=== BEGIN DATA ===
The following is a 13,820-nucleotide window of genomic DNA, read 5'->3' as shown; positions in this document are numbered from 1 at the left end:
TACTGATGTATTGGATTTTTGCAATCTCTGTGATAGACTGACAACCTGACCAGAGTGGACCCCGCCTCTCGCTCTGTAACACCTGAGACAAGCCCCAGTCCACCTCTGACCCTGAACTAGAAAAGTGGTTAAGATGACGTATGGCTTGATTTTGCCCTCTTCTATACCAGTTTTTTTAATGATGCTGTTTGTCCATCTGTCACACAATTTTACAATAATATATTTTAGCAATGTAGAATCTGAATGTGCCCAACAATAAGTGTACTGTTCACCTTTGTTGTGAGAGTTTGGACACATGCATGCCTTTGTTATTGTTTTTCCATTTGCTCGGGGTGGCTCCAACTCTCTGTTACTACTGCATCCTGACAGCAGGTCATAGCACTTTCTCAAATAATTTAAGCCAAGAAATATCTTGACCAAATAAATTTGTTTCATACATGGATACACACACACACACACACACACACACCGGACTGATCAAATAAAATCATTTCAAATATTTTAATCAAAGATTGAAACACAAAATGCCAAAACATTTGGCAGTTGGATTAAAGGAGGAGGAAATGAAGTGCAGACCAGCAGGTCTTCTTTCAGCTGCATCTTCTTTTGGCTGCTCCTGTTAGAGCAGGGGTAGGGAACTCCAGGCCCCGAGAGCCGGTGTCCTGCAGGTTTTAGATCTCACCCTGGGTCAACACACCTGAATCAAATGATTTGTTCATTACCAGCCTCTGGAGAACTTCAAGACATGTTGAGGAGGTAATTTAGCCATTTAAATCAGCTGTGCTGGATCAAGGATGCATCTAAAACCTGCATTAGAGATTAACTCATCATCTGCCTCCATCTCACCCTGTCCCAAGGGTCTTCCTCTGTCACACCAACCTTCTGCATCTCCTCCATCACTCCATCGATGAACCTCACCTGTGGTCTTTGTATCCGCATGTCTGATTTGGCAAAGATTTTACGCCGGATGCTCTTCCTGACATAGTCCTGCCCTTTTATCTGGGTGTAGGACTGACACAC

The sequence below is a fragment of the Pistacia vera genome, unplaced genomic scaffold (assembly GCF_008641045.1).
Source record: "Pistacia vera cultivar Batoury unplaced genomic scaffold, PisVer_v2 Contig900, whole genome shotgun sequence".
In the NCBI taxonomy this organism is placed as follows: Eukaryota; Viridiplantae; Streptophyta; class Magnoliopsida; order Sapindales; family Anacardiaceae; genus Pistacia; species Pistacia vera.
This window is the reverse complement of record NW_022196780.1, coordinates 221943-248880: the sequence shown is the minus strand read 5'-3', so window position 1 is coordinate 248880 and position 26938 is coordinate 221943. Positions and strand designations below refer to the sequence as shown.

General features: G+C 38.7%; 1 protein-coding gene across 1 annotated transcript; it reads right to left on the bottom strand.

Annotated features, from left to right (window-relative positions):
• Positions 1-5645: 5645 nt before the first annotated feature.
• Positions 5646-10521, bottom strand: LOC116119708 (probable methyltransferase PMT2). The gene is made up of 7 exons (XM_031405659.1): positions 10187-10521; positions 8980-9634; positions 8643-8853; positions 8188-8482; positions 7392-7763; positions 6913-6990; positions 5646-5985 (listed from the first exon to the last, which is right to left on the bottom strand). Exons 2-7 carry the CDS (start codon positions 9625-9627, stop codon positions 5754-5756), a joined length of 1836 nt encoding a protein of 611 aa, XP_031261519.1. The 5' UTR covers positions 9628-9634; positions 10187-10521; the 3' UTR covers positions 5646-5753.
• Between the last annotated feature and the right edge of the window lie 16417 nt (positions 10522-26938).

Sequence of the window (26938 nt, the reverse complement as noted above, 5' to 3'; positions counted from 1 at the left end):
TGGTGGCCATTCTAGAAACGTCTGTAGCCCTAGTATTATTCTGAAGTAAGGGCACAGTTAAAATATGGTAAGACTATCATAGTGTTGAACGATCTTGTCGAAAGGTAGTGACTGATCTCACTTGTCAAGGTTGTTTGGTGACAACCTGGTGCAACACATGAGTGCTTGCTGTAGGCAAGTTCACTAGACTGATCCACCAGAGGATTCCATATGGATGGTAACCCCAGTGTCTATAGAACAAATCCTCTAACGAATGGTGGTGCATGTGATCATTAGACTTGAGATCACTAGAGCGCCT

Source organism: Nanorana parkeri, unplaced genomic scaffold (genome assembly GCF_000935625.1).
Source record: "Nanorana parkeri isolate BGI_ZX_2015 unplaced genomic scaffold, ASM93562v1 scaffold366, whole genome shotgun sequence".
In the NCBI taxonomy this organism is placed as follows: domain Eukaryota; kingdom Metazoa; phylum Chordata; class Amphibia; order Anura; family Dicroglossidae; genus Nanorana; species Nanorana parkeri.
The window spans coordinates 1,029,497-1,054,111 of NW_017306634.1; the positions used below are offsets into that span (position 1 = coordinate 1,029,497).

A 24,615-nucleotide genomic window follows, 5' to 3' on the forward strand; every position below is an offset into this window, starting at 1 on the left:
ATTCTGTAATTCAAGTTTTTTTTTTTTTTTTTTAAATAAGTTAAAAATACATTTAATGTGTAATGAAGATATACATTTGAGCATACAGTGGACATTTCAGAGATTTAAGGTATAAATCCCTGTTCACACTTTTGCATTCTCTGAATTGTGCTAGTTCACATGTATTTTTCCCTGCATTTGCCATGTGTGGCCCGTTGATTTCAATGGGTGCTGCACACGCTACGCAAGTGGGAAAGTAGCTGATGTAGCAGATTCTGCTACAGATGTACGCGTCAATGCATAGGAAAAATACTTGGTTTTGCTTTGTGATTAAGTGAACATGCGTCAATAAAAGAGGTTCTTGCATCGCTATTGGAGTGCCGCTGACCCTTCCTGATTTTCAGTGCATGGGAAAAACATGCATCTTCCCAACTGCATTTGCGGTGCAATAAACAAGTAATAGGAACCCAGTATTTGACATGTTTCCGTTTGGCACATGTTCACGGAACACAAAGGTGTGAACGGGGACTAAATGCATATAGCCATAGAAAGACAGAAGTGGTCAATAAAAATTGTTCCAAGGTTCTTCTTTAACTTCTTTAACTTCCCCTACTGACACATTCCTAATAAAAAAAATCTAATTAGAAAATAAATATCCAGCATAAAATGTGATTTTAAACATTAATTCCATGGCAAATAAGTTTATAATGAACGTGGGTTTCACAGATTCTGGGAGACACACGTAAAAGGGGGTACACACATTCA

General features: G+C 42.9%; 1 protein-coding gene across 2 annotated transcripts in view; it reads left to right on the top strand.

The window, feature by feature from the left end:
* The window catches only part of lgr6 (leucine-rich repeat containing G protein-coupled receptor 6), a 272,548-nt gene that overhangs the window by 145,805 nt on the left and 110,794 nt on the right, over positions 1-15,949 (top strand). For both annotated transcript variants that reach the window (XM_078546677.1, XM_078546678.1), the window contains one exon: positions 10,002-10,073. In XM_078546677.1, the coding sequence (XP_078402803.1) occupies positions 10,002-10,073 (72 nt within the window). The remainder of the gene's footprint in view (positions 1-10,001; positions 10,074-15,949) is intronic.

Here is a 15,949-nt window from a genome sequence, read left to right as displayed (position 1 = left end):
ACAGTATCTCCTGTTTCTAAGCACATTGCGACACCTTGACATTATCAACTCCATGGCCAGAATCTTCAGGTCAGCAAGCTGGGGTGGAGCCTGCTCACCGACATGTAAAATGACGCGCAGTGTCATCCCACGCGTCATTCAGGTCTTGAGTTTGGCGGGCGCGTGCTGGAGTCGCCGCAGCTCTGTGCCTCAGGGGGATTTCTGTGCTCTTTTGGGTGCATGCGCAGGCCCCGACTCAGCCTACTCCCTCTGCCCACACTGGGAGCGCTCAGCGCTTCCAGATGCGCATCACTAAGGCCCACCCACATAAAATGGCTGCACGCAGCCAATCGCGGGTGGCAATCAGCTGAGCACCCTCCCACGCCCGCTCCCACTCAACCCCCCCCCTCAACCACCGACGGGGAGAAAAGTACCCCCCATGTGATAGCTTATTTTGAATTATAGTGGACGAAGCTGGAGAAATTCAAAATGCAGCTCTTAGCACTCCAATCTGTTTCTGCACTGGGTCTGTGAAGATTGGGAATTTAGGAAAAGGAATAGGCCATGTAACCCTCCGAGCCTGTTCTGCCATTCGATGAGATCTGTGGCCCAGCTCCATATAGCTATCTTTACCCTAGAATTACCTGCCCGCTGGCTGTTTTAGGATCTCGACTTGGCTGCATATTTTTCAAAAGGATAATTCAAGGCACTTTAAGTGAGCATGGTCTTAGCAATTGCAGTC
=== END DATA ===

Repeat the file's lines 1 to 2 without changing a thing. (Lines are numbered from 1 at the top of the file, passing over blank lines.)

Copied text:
The following is a 13,820-nucleotide window of genomic DNA, read 5'->3' as shown; positions in this document are numbered from 1 at the left end:
TACTGATGTATTGGATTTTTGCAATCTCTGTGATAGACTGACAACCTGACCAGAGTGGACCCCGCCTCTCGCTCTGTAACACCTGAGACAAGCCCCAGTCCACCTCTGACCCTGAACTAGAAAAGTGGTTAAGATGACGTATGGCTTGATTTTGCCCTCTTCTATACCAGTTTTTTTAATGATGCTGTTTGTCCATCTGTCACACAATTTTACAATAATATATTTTAGCAATGTAGAATCTGAATGTGCCCAACAATAAGTGTACTGTTCACCTTTGTTGTGAGAGTTTGGACACATGCATGCCTTTGTTATTGTTTTTCCATTTGCTCGGGGTGGCTCCAACTCTCTGTTACTACTGCATCCTGACAGCAGGTCATAGCACTTTCTCAAATAATTTAAGCCAAGAAATATCTTGACCAAATAAATTTGTTTCATACATGGATACACACACACACACACACACACACACCGGACTGATCAAATAAAATCATTTCAAATATTTTAATCAAAGATTGAAACACAAAATGCCAAAACATTTGGCAGTTGGATTAAAGGAGGAGGAAATGAAGTGCAGACCAGCAGGTCTTCTTTCAGCTGCATCTTCTTTTGGCTGCTCCTGTTAGAGCAGGGGTAGGGAACTCCAGGCCCCGAGAGCCGGTGTCCTGCAGGTTTTAGATCTCACCCTGGGTCAACACACCTGAATCAAATGATTTGTTCATTACCAGCCTCTGGAGAACTTCAAGACATGTTGAGGAGGTAATTTAGCCATTTAAATCAGCTGTGCTGGATCAAGGATGCATCTAAAACCTGCATTAGAGATTAACTCATCATCTGCCTCCATCTCACCCTGTCCCAAGGGTCTTCCTCTGTCACACCAACCTTCTGCATCTCCTCCATCACTCCATCGATGAACCTCACCTGTGGTCTTTGTATCCGCATGTCTGATTTGGCAAAGATTTTACGCCGGATGCTCTTCCTGACATAGTCCTGCCCTTTTATCTGGGTGTAGGACTGACACAC